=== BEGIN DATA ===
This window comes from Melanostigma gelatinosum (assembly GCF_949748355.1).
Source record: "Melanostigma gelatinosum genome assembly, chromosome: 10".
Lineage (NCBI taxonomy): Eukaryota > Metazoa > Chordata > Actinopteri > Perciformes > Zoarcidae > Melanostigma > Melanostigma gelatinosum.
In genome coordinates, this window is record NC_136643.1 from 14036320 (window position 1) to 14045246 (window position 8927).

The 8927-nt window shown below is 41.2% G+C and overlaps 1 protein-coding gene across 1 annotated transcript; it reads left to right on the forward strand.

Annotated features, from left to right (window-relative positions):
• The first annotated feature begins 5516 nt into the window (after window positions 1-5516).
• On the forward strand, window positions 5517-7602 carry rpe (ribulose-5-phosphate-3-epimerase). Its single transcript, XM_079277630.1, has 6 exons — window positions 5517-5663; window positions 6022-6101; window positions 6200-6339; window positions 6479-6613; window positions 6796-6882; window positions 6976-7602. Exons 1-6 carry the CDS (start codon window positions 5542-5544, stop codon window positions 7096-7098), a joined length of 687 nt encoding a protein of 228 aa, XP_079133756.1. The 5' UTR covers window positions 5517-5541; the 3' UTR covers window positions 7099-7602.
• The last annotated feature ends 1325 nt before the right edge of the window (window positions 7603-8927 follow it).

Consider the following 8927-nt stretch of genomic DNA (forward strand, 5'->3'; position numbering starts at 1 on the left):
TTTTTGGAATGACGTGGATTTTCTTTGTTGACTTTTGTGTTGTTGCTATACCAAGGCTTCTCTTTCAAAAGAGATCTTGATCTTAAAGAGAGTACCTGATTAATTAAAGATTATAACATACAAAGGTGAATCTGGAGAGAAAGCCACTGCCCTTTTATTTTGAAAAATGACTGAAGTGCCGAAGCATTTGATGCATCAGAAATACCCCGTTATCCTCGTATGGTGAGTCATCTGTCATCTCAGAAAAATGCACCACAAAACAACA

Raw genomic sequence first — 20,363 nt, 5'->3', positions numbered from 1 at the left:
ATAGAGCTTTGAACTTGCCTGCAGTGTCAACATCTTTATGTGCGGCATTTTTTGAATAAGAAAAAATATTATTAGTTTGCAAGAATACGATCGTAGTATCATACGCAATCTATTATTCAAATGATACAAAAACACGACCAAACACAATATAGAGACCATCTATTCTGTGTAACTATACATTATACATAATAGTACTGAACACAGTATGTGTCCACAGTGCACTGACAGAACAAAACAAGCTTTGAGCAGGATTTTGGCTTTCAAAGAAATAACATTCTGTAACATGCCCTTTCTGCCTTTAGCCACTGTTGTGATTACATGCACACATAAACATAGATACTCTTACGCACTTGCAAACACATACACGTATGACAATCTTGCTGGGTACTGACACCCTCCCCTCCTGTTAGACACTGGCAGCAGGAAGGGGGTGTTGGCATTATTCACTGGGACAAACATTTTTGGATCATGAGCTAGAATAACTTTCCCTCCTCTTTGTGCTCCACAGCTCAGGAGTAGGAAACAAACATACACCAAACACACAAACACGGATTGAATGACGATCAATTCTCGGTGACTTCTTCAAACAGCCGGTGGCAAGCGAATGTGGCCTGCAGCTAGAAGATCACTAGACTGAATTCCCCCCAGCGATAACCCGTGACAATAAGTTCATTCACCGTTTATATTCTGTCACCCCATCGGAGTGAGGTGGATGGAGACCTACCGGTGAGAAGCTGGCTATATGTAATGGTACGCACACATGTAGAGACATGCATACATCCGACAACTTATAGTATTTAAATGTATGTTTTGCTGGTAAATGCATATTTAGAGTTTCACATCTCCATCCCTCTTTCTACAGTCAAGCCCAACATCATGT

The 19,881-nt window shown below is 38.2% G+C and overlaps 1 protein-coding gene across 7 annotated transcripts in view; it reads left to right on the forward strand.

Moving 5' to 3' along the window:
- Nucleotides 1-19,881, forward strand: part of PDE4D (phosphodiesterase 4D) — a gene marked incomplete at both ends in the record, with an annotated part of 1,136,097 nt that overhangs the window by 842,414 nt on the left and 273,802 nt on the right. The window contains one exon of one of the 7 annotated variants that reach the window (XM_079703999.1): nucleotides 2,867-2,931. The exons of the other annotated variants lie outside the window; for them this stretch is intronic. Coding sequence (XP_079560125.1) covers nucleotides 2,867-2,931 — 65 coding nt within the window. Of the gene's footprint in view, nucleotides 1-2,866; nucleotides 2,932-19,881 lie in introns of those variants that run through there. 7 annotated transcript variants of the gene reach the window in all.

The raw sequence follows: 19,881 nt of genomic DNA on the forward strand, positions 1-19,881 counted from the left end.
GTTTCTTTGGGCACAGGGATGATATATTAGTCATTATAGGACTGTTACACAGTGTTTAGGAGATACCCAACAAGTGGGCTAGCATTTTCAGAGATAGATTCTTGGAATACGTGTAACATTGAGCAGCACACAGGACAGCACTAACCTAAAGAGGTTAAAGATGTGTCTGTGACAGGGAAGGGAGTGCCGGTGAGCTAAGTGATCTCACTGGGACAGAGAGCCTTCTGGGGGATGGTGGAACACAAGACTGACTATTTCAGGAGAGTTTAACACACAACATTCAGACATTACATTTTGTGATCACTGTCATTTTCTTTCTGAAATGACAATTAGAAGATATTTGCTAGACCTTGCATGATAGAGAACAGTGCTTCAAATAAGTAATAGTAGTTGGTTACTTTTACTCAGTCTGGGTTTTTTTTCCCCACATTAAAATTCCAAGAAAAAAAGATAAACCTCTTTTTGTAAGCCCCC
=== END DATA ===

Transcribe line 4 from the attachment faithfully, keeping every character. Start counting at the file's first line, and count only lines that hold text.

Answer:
In genome coordinates, this window is record NC_136643.1 from 14036320 (window position 1) to 14045246 (window position 8927).